China police probe 'black jails'

Authorities in Beijing are investigating a security firm that was allegedly paid to lock up petitoners in secret jails.

    Chinese police are once again investigating allegations of secret 'black jails' in Beijing [EPA]


    Authorities in Beijing are investigating a security firm that was allegedly paid by local governments to lock up petitioners in secret "black jails," Chinese state media has reported.

    Police in China's capital have already detained the chairman and general manager of Anyuanding Security Service Company for "illegally detaining people and illegal business operations," the
    official China Daily said on Monday.

    The firm allegedly helped Beijing-based liaison offices of some local governments around China to detain petitioners who had come to the capital to try to seek redress over a variety of problems, it
    added.

    Under a system dating from imperial times, Chinese people can petition government authorities in Beijing or provincial capitals over injustices or unresolved disputes such as illegal land grabs or
    police misconduct.

    Complains of unresponsiveness

    But many citizens complain of unresponsiveness, and some have said they were held for weeks or months in secret detention facilities known as "black jails," the existence of which has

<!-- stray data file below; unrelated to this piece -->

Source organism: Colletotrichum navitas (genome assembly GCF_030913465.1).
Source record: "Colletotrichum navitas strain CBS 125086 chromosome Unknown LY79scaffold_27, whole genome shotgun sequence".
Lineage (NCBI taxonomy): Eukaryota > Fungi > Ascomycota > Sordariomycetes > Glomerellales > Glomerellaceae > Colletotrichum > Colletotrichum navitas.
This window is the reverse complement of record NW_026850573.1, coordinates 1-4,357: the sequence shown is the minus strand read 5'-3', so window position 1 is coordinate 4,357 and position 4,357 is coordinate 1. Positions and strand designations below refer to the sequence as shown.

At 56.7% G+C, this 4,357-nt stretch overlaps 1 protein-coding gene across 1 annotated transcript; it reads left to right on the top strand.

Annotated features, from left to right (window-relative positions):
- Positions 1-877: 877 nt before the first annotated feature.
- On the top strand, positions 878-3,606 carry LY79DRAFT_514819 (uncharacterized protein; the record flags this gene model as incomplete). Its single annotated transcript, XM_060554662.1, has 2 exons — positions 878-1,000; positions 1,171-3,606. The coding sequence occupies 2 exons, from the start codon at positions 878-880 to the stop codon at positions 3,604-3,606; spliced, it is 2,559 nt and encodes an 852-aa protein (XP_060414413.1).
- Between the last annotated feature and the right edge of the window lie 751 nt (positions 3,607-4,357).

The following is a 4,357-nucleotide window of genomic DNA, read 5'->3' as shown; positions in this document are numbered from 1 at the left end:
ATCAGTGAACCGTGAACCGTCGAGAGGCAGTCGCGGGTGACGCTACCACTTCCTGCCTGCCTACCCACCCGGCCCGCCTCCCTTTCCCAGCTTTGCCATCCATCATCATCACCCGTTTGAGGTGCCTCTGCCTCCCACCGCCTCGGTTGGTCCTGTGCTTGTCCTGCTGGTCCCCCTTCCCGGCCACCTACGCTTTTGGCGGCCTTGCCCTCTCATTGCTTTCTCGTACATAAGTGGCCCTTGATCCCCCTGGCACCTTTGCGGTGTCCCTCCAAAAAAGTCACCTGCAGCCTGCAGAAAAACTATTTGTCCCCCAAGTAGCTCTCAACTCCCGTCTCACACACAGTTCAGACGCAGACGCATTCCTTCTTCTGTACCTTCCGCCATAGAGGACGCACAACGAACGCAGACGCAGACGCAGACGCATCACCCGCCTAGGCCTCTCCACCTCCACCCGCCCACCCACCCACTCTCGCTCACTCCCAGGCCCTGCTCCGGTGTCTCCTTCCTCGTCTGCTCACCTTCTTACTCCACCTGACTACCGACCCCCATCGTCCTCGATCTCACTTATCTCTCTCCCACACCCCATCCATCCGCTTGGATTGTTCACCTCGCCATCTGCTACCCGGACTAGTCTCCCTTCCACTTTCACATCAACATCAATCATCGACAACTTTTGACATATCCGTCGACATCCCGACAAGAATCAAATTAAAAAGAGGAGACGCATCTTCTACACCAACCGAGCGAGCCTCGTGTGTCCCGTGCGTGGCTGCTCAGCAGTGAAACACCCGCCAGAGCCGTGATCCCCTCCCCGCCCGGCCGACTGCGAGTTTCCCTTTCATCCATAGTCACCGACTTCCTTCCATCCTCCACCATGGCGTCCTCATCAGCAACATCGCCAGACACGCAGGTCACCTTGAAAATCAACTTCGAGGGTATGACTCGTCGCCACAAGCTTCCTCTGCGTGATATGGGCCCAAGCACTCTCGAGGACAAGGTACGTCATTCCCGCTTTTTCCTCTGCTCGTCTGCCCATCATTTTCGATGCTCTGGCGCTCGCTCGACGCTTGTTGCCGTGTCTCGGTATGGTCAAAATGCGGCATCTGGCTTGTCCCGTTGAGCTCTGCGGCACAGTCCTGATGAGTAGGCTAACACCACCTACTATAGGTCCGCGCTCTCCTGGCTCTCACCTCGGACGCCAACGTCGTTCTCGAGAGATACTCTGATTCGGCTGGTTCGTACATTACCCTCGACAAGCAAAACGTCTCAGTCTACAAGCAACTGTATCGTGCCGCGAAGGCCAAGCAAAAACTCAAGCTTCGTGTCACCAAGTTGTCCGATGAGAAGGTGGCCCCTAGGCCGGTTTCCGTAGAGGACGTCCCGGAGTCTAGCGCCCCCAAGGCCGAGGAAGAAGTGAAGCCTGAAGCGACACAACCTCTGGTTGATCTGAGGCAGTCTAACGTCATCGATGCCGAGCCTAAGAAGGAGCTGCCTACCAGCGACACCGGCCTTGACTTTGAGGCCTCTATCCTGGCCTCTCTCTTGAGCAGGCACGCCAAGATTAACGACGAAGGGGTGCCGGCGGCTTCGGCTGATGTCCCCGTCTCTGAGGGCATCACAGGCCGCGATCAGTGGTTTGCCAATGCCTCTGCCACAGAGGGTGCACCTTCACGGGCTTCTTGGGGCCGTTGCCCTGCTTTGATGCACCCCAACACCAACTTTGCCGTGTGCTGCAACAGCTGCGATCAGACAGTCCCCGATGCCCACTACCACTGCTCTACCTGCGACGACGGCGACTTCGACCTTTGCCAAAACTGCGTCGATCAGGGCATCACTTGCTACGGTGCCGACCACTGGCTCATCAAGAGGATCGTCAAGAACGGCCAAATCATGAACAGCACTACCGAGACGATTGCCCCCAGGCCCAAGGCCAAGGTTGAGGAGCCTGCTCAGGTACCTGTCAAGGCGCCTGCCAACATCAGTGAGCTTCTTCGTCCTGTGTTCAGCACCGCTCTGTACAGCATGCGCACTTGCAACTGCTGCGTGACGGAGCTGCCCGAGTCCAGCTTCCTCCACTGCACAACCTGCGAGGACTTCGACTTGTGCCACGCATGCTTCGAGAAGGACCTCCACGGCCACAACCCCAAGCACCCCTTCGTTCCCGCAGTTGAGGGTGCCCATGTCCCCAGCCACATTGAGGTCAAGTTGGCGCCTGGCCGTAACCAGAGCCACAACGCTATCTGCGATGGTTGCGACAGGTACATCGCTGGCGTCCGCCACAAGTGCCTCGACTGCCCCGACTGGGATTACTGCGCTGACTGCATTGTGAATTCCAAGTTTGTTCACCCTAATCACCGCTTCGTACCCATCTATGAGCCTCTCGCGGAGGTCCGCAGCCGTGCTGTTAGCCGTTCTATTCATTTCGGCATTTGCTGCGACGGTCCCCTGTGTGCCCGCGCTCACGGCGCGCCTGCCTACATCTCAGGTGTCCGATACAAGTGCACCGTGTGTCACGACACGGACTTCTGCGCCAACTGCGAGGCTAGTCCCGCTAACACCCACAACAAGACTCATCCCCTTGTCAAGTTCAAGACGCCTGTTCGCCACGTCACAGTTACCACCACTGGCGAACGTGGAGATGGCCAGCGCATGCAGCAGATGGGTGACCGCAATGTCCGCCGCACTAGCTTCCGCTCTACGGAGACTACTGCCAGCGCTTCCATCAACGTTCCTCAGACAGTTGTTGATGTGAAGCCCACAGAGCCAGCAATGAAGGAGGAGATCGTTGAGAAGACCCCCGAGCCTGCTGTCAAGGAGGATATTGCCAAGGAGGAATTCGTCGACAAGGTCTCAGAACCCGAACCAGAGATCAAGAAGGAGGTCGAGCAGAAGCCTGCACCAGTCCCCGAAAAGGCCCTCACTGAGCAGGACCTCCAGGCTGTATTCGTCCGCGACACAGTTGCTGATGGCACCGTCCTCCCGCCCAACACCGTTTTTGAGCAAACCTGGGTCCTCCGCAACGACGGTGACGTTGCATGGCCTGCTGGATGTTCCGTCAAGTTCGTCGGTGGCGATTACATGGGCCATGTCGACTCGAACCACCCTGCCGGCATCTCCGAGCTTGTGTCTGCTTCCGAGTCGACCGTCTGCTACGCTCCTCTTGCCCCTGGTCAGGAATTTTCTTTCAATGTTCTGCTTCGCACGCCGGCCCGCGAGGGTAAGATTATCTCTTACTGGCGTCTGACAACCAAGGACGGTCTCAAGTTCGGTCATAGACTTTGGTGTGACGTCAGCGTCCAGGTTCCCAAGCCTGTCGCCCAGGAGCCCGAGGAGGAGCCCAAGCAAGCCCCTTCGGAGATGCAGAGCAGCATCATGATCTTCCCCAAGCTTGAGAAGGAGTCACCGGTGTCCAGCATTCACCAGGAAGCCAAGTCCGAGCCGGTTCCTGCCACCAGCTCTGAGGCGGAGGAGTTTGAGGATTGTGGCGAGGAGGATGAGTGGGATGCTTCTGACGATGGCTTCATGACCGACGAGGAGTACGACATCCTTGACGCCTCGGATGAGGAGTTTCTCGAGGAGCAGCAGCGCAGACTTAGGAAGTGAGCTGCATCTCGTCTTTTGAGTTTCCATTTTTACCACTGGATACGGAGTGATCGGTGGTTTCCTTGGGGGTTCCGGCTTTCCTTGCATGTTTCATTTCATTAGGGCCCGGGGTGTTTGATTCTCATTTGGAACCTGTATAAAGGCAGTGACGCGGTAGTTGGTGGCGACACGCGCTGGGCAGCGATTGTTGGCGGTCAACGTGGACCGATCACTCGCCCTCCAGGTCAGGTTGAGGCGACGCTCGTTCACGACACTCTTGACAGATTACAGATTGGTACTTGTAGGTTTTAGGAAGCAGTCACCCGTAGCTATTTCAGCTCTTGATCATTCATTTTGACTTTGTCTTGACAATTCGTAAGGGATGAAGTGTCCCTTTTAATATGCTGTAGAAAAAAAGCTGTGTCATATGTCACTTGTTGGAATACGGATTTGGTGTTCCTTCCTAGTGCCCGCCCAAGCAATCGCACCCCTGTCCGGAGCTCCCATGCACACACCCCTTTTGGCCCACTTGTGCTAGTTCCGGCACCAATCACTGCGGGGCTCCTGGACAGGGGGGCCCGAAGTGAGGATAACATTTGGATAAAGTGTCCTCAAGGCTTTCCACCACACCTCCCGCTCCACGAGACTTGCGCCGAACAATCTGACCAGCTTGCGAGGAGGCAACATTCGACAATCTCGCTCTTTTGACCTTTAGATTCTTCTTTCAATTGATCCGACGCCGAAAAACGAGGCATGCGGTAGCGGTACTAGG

repeatedly been denied by the government.

    According to the report, Anyuanding would take petitioners to hotels or rented houses, where they were locked up, their IDs and phones seized, until the liaison offices told the company to send
    them back home.

    The Beijing News, which visited one of the hotels where petitioners were allegedly held by the firm, said witnesses had heard people call for help from inside, and screamed that others
    were being beaten up.

    The firm refused to comment when contacted by the AFP news agency, and Beijing police were not immediately available for comment.

    Phelim Kine, Asia researcher for Human Rights Watch, which published a report on black jails last November, said the police investigation was "an encouraging development" but added the case
    was only the tip of the iceberg.

    "The fact is that the problem of black jails goes far beyond one company. It involves a web of government officials, security forces, huge numbers of plainclothes thugs and dozens of facilities in
    Beijing alone," he told AFP.

    "Meaningful action against black jails will require the political will to locate and close all of them, freeing their detainees and prosecuting their captors."

    SOURCE: Agencies


    YOU MIGHT ALSO LIKE

    'Money can't buy us': Mapping Canada's oil pipeline battle

    'Money can't buy us': Mapping Canada's oil pipeline battle

    We travel more than 2,000km and visit communities along the route of the oil pipeline that cuts across Indigenous land.

    Women under ISIL: The wives

    Women under ISIL: The wives

    Women married to ISIL fighters share accounts of being made to watch executions and strap explosives to other women.

    Diplomats for sale: How an ambassadorship was bought and lost

    Diplomats for sale: How an ambassadorship was bought and lost

    The story of Ali Reza Monfared, the Iranian who tried to buy diplomatic immunity after embezzling millions of dollars.